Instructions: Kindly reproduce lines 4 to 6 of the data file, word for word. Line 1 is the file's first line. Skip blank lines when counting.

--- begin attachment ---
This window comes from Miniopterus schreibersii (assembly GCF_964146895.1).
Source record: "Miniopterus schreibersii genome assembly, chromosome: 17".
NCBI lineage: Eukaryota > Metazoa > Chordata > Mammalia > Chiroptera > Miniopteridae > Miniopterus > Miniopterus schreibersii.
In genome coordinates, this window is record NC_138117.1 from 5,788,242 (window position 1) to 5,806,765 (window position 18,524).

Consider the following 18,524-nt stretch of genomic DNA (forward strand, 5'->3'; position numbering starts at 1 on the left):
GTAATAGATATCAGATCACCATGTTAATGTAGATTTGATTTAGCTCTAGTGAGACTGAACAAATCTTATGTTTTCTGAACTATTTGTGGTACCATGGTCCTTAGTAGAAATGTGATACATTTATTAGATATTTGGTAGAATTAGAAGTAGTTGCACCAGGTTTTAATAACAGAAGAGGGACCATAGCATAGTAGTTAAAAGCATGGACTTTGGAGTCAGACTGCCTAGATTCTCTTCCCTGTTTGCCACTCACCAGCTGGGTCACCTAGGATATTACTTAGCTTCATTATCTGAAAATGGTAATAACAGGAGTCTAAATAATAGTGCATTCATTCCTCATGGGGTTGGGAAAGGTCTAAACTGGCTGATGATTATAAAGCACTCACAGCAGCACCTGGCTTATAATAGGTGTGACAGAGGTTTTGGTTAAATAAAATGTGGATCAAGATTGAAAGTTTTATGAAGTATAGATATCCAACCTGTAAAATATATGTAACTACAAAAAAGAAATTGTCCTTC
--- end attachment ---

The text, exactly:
In genome coordinates, this window is record NC_138117.1 from 5,788,242 (window position 1) to 5,806,765 (window position 18,524).

Consider the following 18,524-nt stretch of genomic DNA (forward strand, 5'->3'; position numbering starts at 1 on the left):
GTAATAGATATCAGATCACCATGTTAATGTAGATTTGATTTAGCTCTAGTGAGACTGAACAAATCTTATGTTTTCTGAACTATTTGTGGTACCATGGTCCTTAGTAGAAATGTGATACATTTATTAGATATTTGGTAGAATTAGAAGTAGTTGCACCAGGTTTTAATAACAGAAGAGGGACCATAGCATAGTAGTTAAAAGCATGGACTTTGGAGTCAGACTGCCTAGATTCTCTTCCCTGTTTGCCACTCACCAGCTGGGTCACCTAGGATATTACTTAGCTTCATTATCTGAAAATGGTAATAACAGGAGTCTAAATAATAGTGCATTCATTCCTCATGGGGTTGGGAAAGGTCTAAACTGGCTGATGATTATAAAGCACTCACAGCAGCACCTGGCTTATAATAGGTGTGACAGAGGTTTTGGTTAAATAAAATGTGGATCAAGATTGAAAGTTTTATGAAGTATAGATATCCAACCTGTAAAATATATGTAACTACAAAAAAGAAATTGTCCTTC